Sydneyis the most populous city in Australia, with a population of over 4.2 million people. Located on the south-eastern coast of Australia, it is also the state capital of New South Wales.
It set a fascinating example to the rest of the world in energy conservation, in the fight against global warming.
The city authorities simply switched off power supply to many areas for an hour.
Lights were out over the iconic coat-hanger bridge. The opera house was darkened. Families held candle-lit picnics on the edges of Sydney harbour, while thousands of suburban homes were blacked out.
It was called the Earth Hour and a chilling reminder to the residents of what is in store for them all if global warming continued unabated.
"Australians are ready to do something about climate change and it's time to start making a move," said Andy Ridley from the World Wildlife Fund Australia, one of the architects of the event.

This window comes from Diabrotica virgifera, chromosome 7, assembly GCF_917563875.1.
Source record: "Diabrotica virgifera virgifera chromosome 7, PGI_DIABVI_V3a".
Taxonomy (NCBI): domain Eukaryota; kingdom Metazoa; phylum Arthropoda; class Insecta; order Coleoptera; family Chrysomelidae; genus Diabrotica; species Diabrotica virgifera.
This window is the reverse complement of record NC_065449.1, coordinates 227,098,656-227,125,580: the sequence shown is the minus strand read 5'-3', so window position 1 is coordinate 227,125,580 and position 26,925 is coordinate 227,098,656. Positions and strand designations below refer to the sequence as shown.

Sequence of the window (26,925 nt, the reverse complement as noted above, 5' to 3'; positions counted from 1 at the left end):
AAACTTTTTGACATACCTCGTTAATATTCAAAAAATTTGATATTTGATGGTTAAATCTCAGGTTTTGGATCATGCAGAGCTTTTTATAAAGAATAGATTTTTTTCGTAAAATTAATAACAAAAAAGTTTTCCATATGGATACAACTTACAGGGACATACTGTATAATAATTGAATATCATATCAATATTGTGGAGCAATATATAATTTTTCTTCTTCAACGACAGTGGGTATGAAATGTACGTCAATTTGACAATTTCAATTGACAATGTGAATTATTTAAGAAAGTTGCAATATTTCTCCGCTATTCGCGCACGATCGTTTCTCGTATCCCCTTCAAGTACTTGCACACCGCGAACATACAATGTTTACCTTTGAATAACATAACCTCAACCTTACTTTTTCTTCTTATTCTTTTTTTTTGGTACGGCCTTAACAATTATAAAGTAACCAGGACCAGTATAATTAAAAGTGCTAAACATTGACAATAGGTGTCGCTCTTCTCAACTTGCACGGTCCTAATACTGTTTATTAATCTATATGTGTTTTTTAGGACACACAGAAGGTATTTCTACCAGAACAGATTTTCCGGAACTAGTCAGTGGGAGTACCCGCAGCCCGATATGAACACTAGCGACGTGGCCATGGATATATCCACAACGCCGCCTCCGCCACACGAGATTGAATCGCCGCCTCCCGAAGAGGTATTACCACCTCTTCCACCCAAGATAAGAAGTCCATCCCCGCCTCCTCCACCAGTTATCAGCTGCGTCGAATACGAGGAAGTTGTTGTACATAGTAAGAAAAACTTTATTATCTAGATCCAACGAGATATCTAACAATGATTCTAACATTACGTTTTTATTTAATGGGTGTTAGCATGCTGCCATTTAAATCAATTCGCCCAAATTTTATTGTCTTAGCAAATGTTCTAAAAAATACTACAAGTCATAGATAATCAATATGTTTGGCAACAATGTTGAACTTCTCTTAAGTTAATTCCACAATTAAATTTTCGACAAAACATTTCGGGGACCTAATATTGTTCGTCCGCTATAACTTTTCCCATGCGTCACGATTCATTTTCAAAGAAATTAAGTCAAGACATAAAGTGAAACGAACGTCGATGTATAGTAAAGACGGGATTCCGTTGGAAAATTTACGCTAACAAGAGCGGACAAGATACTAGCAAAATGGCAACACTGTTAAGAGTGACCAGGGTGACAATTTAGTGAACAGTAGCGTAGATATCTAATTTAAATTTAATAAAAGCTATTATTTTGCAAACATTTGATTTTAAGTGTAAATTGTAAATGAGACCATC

"This country is the driest inhabited continent on the planet and we face some of the worst aspects of global warming," he warned.
Per capita this vast Australian continent is one of the world's largest producers of carbon dioxide and other gases that contribute to the warming of the earth's atmosphere.
A long-standing drought and serious water shortages in Australia have focused much attention in recent times on climate change.
Environmental worries have moved centre stage and they will be key issues in a federal election due later this year.
Sydney Morning Herald, a prominent newspaper, hailed the Earth Hour programme as a symbolic gesture that would raise the public awareness of the problem.
Bushfires, drought, more frequent cyclones and storms, drying rivers, melting glaciers, each piece of bad news strikes home like a new entry on a casualty list in a long war, the newspaper noted and called for concerted action to fight the looming danger.